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Church leadership And administration: Beyond academic certifications – Part 3

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Israel Akinadewo

Apostle Paul’s position on Spiritual Leadership

Saint Paul, who himself was a tentmaker and educated, later found out, after his conversion, as true follower of Christ, that one could be educated and still be evil, in his relationship with the people around him.

He understood that one could be learned, could have the highest level of education and still be wallowing in unrighteous behaviour.

Apostle Paul had a very good comparison between his secular life and spiritual life, and he came to the conclusion that, God’s calling cannot be defined on the basis of secular education, but on spiritualism and God’s choice.

This he said in 2 Corinthians 3:6 – Who also hath made us able ministers of the new testament; not of the letter, but of the spirit: for the letter killeth, but the spirit giveth life.

Why does letter killeth but spirit giveth life? Let us look at the two lives of Apostle Paul.

Saul (Apostle Paul) as a Secular Leader

According to the scripture, Apostle Paul was a citizen of Rome (Acts 22:27-29) and was also mentioned, to be a Jew, possibly through his father, as he was said to be from a Jewish family in the city of Tarsus (Acts 22:3; Philippians 3:4-5; Acts 26).

In addition, he was liberally educated, and this level of education, was visibly noticed, when he was still the Tormentor-in-Chief, of the Disciples of Christ.

In his level of education, he knew the law, which he learnt under Gamaliel (Acts 5:34, 22:3); he used his intellectual ability, to show his deep knowledge in perpetuating evil, including the stoning of Stephen (Acts 7:58).

He had basically every known qualities of leadership, and commanded respect among his people, yet he was not qualified to lead the church.

Saul turned Paul, learnt about the qualities of leadership, but this only gave him the qualification, to function as a secular leader, in which unrighteousness and ungodliness, were not barriers.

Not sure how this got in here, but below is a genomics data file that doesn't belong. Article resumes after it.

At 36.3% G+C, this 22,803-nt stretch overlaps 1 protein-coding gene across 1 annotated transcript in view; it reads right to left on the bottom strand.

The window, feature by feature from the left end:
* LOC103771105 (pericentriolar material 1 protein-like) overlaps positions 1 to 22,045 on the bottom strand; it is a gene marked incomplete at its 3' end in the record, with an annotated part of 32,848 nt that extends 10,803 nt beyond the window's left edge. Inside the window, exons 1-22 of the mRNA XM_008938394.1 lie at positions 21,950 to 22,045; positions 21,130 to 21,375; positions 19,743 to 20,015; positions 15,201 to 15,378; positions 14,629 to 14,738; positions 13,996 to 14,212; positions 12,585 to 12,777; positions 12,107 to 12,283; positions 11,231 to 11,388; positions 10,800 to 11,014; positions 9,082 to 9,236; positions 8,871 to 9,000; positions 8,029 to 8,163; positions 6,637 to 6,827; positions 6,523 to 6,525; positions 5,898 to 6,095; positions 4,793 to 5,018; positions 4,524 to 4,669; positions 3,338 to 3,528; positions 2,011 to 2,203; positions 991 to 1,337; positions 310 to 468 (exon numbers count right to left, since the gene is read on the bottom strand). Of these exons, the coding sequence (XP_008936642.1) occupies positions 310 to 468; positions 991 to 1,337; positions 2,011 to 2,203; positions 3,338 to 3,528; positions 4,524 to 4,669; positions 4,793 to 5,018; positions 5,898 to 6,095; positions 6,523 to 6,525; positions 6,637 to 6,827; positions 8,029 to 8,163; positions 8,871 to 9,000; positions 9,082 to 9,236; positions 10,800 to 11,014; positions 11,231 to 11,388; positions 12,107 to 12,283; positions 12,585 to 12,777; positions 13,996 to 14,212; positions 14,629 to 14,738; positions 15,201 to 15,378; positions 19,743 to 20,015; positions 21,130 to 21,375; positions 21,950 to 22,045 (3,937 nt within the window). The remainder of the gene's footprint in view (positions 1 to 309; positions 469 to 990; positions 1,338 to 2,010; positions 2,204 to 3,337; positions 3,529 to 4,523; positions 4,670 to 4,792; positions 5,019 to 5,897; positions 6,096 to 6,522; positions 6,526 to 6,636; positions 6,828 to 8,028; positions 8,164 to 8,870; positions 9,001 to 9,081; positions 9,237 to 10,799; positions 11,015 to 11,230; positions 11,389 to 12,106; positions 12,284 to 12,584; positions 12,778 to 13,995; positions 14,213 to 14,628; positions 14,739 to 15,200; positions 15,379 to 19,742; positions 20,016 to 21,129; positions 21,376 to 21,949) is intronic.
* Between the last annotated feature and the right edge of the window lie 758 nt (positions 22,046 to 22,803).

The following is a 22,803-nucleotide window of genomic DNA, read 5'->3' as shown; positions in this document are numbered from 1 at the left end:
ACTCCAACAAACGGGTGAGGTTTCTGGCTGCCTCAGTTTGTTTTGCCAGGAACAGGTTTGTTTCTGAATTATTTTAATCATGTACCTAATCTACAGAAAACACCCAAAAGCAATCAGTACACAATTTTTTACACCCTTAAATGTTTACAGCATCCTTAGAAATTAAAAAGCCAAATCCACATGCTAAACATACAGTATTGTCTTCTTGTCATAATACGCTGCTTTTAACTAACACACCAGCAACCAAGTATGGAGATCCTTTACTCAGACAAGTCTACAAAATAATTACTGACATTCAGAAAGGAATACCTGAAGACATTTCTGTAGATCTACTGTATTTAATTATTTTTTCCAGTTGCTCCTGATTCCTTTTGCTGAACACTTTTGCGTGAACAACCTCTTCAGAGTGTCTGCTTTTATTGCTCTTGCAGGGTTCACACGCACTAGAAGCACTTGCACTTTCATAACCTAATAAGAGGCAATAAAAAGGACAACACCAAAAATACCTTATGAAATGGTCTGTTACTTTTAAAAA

He could also be compared to today’s lawyers, engineers, professors, academia, accountants, journalists, who might be successful in their chosen fields, but might not qualify for church leadership.

Apostle Paul was lettered, but then as Saul, he used his lettering skill to perpetuate evil and had no relevance to spiritual leadership.

However, when he became converted, he wrote several qualities, expected of spiritual leadership, which academic certifications and secular leadership, will not be able to meet up to the standard.

Apostle Paul as a Spiritual Leader

Before Paul could attain the level of a spiritual leadership, he had to go through spiritual regeneration.

His secular education was no longer a key requirement, but righteousness and godliness.

He knew that, after he had seen the light, he could no longer live his life, in the same way, as he was as Saul – something has changed.

This process of regeneration started when he encountered Christ, on his way to Damascus, to perpetuate another evil (Acts 9).

Thereafter, he was blind for three days, without any food and water. He was being cleansed, preparatory for church leadership.

Paul identified that righteousness, godliness, other Christian virtues and the calling of God, are the primary requirements, for spiritual leadership.

Hence, where all these are lacking, secularism becomes the order of the day, and when secularism rules in a spiritual environment, what comes next is leadership failure.

Some of these attributes of Christian leadership, as posited by Apostle Paul include: love, joy, peace, longsuffering, gentleness, goodness, faith, meekness, temperance (Galatians 5:22-23).

Saint Paul even explained further in verses 25-26 that – (25)If we live in the Spirit, let us also walk in the Spirit.

(26)Let us not be desirous of vain glory, provoking one another, envying one another.

In Colossians 3:12-17, Paul equally made mention of certain qualities, the church leadership and Christians generally cannot do without – (12)Put on therefore, as the elect of God, holy and beloved, bowels of mercies, kindness, humbleness of mind, meekness, longsuffering.

(13)Forbearing one another, and forgiving one another, if any man have a quarrel against any: even as Christ forgave you, so also do ye.

(14)And above all these things put on charity, which is the bond of perfectness.

Being Paper Presented By Baba Aladura, Elder (Dr.) Israel Akinadewo (Omoeri), Prelate, Prophet and Supreme Head, Motailatu Church Cherubim & Seraphim Worldwide at the 2018 Sub-conference and to mark the 54th Anniversary of MCCSW on Thursday 14 – Saturday 16, 2018 at International Headquarters, Motailatu Close/Bus Stop Ibeju Lekki, Lagos.


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